Gillian’s parents then put the couple in touch with Suresh Dominic of Gethsemane Ministries, a lay Catholic movement in Toronto, who then in turn connected them with Monsignor Ambrose Sheehy of Blessed Trinity Parish in Toronto and a retired doctor, bioethicist Dr. John Shea, who also serves as medical adviser to Campaign Life Coalition.

“I remember Gillian saying that she would go to the Pope to find out the truth if she had to do so,” Dominic recalled. “She wanted to know the whole truth of what the church taught, at any cost.”

Thanks to the help of people like Dominic and Sheehy, the DeSouzas chose life for their baby and didn’t look back, though the coming months brought much suffering. “I wanted to give her a chance. I wanted to have the memories that I do have of her. Had I terminated, I never would have had any memories,” Gillian explained.

On Oct. 30, 2008, a full-term – though tiny – Jayla DeSouza came into the world. Jayla, which means “special one,” lived 10 short months on this earth, but her little life blazed an unforgettable trail in the hearts of her family members and in the hearts of all of those who came into contact with her.

After Gillian gave birth to her tiny five-pound little girl at Toronto’s Mount Sinai hospital, she barely got a glimpse of her daughter before she was whisked away to Toronto Sick Kids Hospital, where she would be placed in critical care and undergo an open-heart surgery at only five days old. Gillian checked herself out of Mount Sinai as soon as the medical staff would allow it and headed to Sick Kids, where she would keep vigil day and night at her child’s side.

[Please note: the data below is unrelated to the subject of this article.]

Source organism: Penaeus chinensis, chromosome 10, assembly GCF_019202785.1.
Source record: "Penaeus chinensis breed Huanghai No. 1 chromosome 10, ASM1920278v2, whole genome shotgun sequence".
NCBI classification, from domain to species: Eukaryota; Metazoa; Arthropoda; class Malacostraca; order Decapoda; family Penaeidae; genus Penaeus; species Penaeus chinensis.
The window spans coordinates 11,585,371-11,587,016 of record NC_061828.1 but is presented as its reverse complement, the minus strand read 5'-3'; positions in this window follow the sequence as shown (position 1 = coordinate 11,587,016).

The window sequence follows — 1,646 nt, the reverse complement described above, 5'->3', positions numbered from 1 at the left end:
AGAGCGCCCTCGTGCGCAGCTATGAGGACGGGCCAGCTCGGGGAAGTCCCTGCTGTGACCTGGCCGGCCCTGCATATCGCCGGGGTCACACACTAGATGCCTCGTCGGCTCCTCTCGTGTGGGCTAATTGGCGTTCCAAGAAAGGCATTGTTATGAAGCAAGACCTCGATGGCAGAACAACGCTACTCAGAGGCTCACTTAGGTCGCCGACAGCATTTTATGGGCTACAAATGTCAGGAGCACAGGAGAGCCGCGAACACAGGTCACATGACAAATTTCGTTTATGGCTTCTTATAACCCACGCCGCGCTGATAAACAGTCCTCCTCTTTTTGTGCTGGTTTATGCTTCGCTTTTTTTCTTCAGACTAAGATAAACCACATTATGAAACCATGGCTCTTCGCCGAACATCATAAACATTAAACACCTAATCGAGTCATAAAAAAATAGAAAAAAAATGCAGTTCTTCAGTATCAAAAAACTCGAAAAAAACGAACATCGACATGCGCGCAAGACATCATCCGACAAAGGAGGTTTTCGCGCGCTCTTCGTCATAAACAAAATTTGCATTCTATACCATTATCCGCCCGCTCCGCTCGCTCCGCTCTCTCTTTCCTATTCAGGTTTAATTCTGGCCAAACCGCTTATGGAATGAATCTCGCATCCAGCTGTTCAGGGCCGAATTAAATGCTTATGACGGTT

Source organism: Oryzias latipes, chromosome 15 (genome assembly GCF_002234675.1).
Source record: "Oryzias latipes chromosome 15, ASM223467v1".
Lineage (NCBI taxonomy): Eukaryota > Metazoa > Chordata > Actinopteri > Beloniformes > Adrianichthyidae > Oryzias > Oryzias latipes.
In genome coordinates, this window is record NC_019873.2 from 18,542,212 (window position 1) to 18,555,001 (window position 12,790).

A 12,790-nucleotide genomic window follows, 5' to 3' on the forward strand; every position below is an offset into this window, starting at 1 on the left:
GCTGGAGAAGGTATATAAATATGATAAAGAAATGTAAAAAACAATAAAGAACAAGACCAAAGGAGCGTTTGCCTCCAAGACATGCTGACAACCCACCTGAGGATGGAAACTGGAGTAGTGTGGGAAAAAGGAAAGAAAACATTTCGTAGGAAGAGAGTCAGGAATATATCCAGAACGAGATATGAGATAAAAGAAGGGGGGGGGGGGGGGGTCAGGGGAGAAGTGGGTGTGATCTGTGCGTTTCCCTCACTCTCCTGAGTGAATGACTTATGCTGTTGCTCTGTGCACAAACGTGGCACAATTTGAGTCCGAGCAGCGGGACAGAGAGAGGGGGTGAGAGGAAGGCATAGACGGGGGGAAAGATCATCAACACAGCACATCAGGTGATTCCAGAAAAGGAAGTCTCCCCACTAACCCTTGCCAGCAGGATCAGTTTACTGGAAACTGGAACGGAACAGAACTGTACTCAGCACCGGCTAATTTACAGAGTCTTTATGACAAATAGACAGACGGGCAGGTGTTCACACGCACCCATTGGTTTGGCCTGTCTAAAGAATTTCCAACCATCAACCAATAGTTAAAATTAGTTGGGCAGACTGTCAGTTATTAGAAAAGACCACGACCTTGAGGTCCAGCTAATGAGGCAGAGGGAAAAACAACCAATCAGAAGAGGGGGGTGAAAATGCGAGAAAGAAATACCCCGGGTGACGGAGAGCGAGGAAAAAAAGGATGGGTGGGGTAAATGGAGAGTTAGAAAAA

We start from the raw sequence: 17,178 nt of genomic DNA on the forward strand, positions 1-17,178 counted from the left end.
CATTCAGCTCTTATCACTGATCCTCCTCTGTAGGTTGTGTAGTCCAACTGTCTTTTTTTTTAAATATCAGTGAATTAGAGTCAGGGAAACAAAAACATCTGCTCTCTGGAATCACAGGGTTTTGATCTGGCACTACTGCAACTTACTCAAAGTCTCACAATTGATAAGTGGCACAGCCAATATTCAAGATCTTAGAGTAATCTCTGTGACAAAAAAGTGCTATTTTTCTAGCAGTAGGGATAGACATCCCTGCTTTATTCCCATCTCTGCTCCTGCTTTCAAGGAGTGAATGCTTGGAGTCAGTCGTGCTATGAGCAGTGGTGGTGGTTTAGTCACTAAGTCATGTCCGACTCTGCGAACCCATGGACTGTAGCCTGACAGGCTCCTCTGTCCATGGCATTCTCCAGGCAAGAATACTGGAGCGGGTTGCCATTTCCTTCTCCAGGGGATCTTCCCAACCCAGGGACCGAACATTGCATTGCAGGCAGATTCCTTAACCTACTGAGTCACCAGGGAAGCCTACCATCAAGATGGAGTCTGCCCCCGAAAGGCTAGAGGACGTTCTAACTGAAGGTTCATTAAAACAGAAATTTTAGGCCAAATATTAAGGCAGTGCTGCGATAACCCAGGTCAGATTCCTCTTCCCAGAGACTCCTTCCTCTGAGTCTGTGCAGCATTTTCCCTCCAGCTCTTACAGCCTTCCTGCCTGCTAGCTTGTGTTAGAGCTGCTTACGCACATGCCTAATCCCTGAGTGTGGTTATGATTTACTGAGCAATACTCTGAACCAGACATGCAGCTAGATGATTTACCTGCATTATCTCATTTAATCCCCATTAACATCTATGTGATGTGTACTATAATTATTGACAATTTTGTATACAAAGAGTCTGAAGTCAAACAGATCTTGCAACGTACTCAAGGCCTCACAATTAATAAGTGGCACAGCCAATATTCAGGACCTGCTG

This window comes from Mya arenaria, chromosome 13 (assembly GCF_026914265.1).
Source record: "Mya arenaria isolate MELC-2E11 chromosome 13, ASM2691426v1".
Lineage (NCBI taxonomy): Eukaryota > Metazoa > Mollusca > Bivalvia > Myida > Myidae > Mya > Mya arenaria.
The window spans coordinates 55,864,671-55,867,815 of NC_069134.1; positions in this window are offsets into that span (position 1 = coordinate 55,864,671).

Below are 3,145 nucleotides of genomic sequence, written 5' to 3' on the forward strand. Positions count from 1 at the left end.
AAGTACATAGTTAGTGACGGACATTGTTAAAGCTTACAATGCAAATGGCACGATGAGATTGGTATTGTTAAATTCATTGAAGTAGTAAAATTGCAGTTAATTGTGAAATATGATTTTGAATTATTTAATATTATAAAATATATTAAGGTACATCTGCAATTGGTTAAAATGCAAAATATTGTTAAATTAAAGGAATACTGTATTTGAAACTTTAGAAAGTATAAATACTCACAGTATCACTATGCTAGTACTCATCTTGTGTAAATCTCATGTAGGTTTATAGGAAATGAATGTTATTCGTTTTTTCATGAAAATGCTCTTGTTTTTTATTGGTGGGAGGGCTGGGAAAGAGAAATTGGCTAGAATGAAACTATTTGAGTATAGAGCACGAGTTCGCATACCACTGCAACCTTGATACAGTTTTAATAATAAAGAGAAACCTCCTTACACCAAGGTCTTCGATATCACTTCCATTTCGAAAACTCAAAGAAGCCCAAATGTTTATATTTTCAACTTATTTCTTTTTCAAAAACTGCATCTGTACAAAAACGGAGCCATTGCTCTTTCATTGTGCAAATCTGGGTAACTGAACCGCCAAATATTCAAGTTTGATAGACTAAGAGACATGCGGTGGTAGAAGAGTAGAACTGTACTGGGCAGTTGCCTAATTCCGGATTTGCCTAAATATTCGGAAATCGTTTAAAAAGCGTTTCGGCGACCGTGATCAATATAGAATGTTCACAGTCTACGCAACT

Almost two months and a bout of meningitis later, baby Jayla was deemed stable enough to go home with her family.

On the evening of Dec. 19, 2008, Gillian was told that she and Jayla had to leave the hospital. In recalling the details of their discharge that evening, Gillian is still puzzled as to why the medical staff were so adamant in sending them home in not-so-ideal circumstances. “They ordered a cab for us and sent us home in the middle of a pretty serious winter storm,” she said. “We were already nervous enough being at home with a baby that required a considerable amount of care, but now we were being asked to leave in a cab, in the dark, in a snowstorm. We were really nervous.”

Once they were home, however, Gillian admitted that it felt good to be there. Up until this point, Jade, Jayla’s four-year old sister, had come to the hospital every day with her mother and father to visit her sister and to play at the hospital’s play park. But now, she found herself living under the same roof as her little sister for the first time and she, like everyone else, needed some time to adjust to the level of care her sister required.